Over thirty years ago, the French philosopher Jean Baudrillard made a similar point in his text Simulacra and Simulation. Baudrillard argued that reality was being dissolved into a simulacrum. In past ages, signs had a fixed referent to something real. Yet with the explosion of mass-produced goods, the commodity was born. This relates to Marx’s idea of the ‘commodity fetish’: as goods become mass-marketed, no longer are they bought for their ‘use-value’: when a material item, even something as mundane as a bottle of water, becomes a commodity, it ‘changes into a thing that transcends sensuousness’. Value becomes linked to the product itself, rather than the cost of its production. Sign-value replaces use-value. The value of a bottle of water is linked not to its use-function as a quencher of thirst but because of the shape of the bottle, the style of the branding, the allure of the image portrayed in advertising campaigns. In contemporary society, Baudrillard argues, this has escalated to the point whereby signs and reality have become blurred, replacing a relatively simple distinction between signs and signifieds (the advertisement and the real product, for example) with a ‘simulacrum’: ‘the truth that conceals that there is none’. In the entirety of our experience, meaning and reality have become usurped by a hyper-reality of symbols and signs, which point not to a real object, but to more signs – they conceal the relevance of reality to everyday experience. We are then truly living in an unreal world.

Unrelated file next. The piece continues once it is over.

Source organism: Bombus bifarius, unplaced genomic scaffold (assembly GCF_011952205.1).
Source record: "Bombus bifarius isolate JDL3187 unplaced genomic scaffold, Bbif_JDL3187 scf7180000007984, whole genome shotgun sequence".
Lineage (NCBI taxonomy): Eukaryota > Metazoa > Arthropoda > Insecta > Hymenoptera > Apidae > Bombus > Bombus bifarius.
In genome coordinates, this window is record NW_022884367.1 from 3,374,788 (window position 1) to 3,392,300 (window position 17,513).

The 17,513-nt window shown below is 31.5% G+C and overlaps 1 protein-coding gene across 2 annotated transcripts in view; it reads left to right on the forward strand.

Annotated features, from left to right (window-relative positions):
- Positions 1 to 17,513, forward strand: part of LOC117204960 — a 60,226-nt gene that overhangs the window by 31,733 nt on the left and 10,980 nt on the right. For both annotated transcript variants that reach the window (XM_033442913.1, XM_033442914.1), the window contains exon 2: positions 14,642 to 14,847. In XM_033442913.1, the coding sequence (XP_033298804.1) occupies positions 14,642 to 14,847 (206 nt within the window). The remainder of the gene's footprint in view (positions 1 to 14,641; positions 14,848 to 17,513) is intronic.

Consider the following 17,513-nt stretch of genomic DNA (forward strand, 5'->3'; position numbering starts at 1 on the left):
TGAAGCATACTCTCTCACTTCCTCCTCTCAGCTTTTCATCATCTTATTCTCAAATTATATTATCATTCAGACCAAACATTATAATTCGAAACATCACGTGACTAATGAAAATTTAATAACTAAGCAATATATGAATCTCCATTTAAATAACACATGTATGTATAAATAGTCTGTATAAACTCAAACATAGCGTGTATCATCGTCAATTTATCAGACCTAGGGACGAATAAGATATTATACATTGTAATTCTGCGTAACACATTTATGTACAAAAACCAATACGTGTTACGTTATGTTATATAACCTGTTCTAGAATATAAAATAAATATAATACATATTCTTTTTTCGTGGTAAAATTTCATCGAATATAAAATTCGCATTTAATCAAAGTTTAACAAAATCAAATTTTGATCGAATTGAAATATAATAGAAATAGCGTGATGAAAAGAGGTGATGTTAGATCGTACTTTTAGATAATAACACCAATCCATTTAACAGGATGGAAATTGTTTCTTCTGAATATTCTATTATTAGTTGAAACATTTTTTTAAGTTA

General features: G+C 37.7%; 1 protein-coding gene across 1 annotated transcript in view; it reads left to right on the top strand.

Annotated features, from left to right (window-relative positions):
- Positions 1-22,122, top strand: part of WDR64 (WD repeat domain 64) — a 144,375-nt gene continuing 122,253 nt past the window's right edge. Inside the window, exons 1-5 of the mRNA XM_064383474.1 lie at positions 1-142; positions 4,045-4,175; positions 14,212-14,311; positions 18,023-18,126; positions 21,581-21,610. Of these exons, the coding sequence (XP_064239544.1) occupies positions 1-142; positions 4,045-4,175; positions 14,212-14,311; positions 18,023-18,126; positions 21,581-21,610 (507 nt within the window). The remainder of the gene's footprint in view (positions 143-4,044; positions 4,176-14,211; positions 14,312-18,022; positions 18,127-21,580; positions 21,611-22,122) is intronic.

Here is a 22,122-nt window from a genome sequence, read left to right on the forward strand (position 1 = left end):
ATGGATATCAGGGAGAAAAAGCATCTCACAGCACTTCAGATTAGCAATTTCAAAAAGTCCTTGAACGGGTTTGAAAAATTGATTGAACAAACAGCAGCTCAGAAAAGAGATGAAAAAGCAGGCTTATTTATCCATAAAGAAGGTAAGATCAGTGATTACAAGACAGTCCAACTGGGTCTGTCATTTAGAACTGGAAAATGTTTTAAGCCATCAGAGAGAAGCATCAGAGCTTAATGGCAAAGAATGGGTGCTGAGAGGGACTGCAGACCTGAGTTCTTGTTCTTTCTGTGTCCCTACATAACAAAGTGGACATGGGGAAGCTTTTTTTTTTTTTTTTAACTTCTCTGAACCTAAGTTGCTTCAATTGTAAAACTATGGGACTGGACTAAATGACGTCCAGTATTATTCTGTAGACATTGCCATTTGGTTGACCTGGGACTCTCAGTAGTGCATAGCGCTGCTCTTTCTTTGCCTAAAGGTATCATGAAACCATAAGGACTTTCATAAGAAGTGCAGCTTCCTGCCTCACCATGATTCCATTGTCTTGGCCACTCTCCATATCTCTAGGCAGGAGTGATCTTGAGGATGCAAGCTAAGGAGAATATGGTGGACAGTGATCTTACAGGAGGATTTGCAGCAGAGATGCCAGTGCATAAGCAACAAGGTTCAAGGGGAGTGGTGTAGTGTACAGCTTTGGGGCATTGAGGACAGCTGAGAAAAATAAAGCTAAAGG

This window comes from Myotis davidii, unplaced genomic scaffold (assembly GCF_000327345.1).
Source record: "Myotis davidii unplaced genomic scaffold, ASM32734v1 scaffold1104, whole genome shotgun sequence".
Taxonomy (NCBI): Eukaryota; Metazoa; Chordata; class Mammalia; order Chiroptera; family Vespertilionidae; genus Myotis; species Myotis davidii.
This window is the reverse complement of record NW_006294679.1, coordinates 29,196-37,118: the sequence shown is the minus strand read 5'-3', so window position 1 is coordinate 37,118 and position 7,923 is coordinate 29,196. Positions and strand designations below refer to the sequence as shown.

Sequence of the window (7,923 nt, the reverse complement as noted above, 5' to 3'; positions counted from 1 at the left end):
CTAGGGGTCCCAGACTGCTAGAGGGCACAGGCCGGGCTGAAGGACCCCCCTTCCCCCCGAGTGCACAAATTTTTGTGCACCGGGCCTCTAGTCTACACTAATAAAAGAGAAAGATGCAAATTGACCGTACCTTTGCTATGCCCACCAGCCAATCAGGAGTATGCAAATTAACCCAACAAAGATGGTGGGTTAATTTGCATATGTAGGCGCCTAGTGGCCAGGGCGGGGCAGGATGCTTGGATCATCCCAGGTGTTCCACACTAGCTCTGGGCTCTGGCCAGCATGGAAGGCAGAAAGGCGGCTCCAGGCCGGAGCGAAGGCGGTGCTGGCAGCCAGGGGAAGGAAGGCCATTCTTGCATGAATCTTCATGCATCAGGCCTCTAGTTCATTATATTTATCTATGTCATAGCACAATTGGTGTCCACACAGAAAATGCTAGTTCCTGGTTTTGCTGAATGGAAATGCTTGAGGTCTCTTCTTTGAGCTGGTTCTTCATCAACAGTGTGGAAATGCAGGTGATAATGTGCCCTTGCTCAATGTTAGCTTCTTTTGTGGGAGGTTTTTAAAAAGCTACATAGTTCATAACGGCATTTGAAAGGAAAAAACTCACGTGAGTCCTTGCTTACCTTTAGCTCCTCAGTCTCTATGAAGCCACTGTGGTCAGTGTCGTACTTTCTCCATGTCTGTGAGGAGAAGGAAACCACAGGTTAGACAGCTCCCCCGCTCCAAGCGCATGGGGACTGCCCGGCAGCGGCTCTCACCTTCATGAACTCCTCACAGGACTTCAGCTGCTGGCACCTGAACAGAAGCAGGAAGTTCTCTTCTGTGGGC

Brooker addresses this idea in the opening episode to Series 2, ‘Be Right Back’. It asks: what happens when the effect of reproduction is enacted upon humans? When the human body and individual personality itself is subjected to fetishism; when the self is fragmented into the myriad traces of text it has trailed in its online life? Jacques Derrida defined the trace as ‘the sign of the presence of an absence’: the uncanny occupation of a liminal position between the real and the imaginary, between the sign and the signified – a rift tearing up the easy system of metaphysics, of our knowledge of what exists, and how.
In Brooker’s fiction (fictional, or half-fictional? Genre itself eludes simple definition – the series lingers between dystopia, horror, realism…hyper-realism), it is possible for a woman to order a cyborg replica of her dead husband. At first, she interacts with an online version rather than a corporeal one. Through instant messenger and phone conversations, she literally contacts her dead husband. And yet it is not really her dead husband, or is it? An assemblage of all the data her social-media-obsessed husband left in traces online, his presence is itself a trace: an uncanny ghost voice constructed from dead voices.